Studying Economics at Kenyon

Why are buffalo almost extinct but cattle so plentiful? Do government deficits mortgage our children’s future? Does an increase in the minimum wage help unskilled workers? These are some of the questions economists try to answer.

Economics students learn to build, test and revise models of behavior — of consumers, firms, workers and the government — and examine how these agents interact in markets, both at the individual level in microeconomic analysis and at the economy-wide level in macroeconomic analysis.

By integrating theory, analytical models, data, quantitative research methods and public policy issues, the economics professors at Kenyon help students understand and predict social behavior in the world around them. Students then are able to analyze important social problems like unemployment, pollution, race and gender discrimination, and inflation. This analysis allows them to intelligently evaluate public-policy proposals that are offered as solutions to these problems.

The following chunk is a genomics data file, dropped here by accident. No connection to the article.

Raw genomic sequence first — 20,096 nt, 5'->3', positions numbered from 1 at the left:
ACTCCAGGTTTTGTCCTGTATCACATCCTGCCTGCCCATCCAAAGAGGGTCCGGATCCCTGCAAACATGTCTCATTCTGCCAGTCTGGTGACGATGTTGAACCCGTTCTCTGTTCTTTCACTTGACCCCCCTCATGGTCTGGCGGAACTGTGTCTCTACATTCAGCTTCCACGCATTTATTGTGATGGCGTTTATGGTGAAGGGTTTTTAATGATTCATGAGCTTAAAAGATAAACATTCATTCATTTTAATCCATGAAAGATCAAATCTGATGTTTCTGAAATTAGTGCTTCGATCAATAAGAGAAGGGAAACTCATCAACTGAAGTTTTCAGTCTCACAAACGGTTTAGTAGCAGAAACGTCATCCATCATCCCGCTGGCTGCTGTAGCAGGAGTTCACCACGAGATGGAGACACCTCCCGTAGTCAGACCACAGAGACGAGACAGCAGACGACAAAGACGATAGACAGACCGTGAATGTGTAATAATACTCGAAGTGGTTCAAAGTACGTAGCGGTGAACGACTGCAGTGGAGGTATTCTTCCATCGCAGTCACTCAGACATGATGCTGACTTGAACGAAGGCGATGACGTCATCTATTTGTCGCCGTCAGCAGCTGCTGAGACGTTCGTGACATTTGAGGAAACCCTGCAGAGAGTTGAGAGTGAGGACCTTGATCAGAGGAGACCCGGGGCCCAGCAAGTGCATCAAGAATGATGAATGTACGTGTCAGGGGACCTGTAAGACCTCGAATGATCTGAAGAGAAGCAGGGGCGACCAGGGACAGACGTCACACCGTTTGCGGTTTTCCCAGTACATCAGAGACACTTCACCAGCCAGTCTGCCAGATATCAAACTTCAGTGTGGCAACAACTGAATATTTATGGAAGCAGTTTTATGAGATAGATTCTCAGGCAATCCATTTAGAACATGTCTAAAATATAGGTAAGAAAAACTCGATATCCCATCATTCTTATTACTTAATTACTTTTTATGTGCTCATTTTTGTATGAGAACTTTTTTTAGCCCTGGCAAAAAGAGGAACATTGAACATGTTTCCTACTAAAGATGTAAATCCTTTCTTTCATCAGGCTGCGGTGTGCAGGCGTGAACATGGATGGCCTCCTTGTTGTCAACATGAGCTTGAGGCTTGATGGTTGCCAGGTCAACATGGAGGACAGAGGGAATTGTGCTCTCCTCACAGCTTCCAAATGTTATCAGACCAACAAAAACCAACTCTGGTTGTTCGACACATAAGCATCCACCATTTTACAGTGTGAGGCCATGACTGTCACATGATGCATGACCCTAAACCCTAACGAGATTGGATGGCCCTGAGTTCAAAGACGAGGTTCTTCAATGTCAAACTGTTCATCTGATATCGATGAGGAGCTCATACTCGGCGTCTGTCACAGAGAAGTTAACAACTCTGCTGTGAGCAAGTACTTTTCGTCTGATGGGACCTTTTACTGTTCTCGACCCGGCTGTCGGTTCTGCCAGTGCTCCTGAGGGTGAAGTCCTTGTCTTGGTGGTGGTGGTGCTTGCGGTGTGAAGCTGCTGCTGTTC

From Game Theory to Board Game

Sitting in Professor Jay Corrigan’s ‘Game Theory’ class, I found the ‘Repeated Prisoner’s Dilemma’ to be a compelling concept, and I was struck with a board game idea. This game would put our greed for immediate satisfaction at odds with our need to make prudent choices. It would require players to weigh their cold, strategic calculations against the social pressure to be honest. This game would become Risky Chicken.

Ben Reingold ’20 Economics major and entrepreneur
Phone Number
Email Address
Department of Economics 
Ascension Hall 
Kenyon College
Gambier, Ohio 43022